psychological research, and within people-environment studies, for what it concerns the main contexts of human daily life. In our study we tried to combine both these approach and to explore the relations between these factors. Taken together, our findings show interesting results as they conform the existence of systematic relations between specific indicators of environmental quality at the workplace and indicators of organizational health. Also, our findings show that in the case study we examined (a middlesize public university in Italy), the employees that participated to our survey expressed in general positive evaluations in relation to both the environmental and organizational features, and the existence of critical features only in very few aspects of the overall working experience.
References • Avallone, F., & Paplomatas, A. (2005). Salute organizzativa. Psicologia del benessere nei contesti organizzativi. Milano: Raffaello Cortina Editore.
• Johnson, J. V., & Hall, E. M. (1988). Job strain, work place social support, and cardiovascular disease: a cross-sectional study of a random sample of the Swedish working population. American journal of public health, 78(10), 1336-1342.
• Becker, F., & Steele, F. (1995). Workplace by design: Mapping the high-performance workscape. San Francisco: Jossey–Bass.
• Karasek, R. et Theorell, T.(1990). Healthy Work: Stress, Productivity, and the Reconstruction of Working Life. Nueva York: Basic Books.
• Becker, F. (1991). Workplace planning, design, and management. In E. H. Zube, & G. T. Moore (Eds.), Advances in environment, behavior, and design (Vol. 3, pp. 115–151). New York: Plenum. • Cox, T., Griffiths, A. (2005). The nature and measurement of work-related stress: theory and practice. In J.R. Wilson & N. Corlett (Eds.), Evaluation of Human Work (3rd ed.). London: CRS.
• Cox, T., Griffiths, A., & Rial, E. (2010). Work related stress. Occupational health psychology, 31-56. • European Commission (1999). Health and safety at work in Europe (1999-2007) A statistical portrait. Luxembourg: Publications Office of the European Union. http://epp. eurostat.ec.europa.eu/cache/ITY_OFFPUB/KS-31-09-290/EN/KS-31-09-290-EN.PDF.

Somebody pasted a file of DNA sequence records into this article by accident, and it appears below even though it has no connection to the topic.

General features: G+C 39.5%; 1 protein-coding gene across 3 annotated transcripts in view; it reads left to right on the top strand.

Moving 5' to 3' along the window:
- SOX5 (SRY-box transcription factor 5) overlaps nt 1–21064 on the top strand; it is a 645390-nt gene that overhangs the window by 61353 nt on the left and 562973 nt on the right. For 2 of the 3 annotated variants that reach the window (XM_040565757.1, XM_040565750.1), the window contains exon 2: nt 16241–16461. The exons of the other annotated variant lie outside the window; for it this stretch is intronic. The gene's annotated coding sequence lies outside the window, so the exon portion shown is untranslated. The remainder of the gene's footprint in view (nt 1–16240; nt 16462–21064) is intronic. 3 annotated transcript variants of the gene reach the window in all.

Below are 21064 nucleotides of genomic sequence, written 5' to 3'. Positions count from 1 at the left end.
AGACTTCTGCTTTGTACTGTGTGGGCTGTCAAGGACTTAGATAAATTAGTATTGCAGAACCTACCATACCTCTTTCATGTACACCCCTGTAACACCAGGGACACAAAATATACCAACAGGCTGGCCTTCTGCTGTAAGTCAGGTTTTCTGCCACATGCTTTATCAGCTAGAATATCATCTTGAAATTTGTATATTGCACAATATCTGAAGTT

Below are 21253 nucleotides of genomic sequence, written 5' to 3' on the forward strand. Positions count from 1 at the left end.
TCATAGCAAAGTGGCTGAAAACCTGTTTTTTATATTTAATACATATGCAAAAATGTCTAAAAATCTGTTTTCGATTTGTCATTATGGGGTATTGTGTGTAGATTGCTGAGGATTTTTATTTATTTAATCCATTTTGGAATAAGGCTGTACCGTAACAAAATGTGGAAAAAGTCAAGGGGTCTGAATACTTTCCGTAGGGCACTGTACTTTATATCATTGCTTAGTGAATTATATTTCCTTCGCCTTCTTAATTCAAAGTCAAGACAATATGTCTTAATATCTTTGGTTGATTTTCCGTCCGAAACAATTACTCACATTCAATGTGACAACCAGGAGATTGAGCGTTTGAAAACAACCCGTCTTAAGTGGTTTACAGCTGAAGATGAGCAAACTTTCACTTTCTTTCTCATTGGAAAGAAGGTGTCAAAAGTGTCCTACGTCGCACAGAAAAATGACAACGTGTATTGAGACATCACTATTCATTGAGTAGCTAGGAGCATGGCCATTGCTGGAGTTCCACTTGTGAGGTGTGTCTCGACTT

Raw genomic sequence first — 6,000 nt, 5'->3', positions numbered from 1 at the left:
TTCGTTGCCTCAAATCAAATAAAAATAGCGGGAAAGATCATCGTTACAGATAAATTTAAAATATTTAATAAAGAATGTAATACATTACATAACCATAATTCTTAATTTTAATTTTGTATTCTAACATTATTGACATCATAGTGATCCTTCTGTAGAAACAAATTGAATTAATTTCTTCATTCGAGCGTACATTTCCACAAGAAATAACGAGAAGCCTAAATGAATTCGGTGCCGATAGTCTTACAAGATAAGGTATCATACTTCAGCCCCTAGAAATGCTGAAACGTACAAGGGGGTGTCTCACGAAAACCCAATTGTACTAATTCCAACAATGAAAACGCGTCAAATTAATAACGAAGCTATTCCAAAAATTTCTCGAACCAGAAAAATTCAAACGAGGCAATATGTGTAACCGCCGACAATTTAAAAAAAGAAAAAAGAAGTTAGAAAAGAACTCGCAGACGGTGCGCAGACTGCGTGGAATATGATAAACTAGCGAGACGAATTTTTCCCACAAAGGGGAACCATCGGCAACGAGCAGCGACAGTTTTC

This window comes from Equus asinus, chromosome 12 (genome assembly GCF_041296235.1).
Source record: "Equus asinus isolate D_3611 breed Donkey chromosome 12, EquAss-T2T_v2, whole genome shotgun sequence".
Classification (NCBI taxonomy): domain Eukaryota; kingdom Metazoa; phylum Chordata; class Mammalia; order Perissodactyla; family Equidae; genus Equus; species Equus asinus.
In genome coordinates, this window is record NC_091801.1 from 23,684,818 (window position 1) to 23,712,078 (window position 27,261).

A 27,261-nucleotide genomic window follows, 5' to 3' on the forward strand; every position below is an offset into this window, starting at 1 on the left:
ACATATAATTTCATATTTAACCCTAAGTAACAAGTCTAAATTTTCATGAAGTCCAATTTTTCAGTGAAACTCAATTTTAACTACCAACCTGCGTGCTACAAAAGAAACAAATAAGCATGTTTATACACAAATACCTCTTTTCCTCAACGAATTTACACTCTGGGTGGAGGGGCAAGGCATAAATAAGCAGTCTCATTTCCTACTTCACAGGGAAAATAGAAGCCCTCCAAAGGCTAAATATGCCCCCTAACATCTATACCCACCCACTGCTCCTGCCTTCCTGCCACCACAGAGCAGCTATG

• Gifford, R. (2002). Environmental psychology: Principles and practice (3rd ed.). Colville, WA: Optimal Books.
• Hackman, J. R., & Oldham, G. R. (1975). Development of the job diagnostic survey. Journal of Applied Psychology, 60, 159-170. • Hackman, J. R., & Oldham, G. R. (1976). Motivation through the design of work: Test of a theory. Organizational behavior and human performance, 16(2), 250-279.
• Karasek Jr., R. A. (1979). Job demands, job decision latitude, and mental strain: Implications for job redesign. Administrative Science Quarterly, 24, 285-307.
• Leka S, Griffiths, A.& Cox T (2004). Organization and Stress: Systematic problem approaches for employers, managers and trade unions representatives. Geneva: WHO (Protecting Workers’ Health series 3). Geneva: World Health Organization (WHO). • Leka, S., Jain, A., & World Health Organization. (2010). Health impact of psychosocial hazards at work: an overview.
• McCoy, J. M. (2002). Work environments: The changing workplace. In R. B. Bechtel, & A. Churchman (Eds.), Handbook of environmental psychology (pp. 443–460). New York: John Wiley.
• Siegrist, J. (1996). Adverse health effects of high-effort/low-reward conditions.Journal of occupational health psychology, 1(1), 27. • Walden, R. (2004). Work environments. In C. Spielberger (Ed.), Encyclopedia of applied psychology, 699-707. New York: Academic Press/Elsevier.
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5. Research report: Effects of art experience on physio-psychological wellness. A preliminary study in a virtual setting of museum visit
Stefano Mastandrea University of Roma Tre, Department of Education firstname.lastname@example.org
Fridanna Maricchiolo University of Roma Tre, Department of Education email@example.com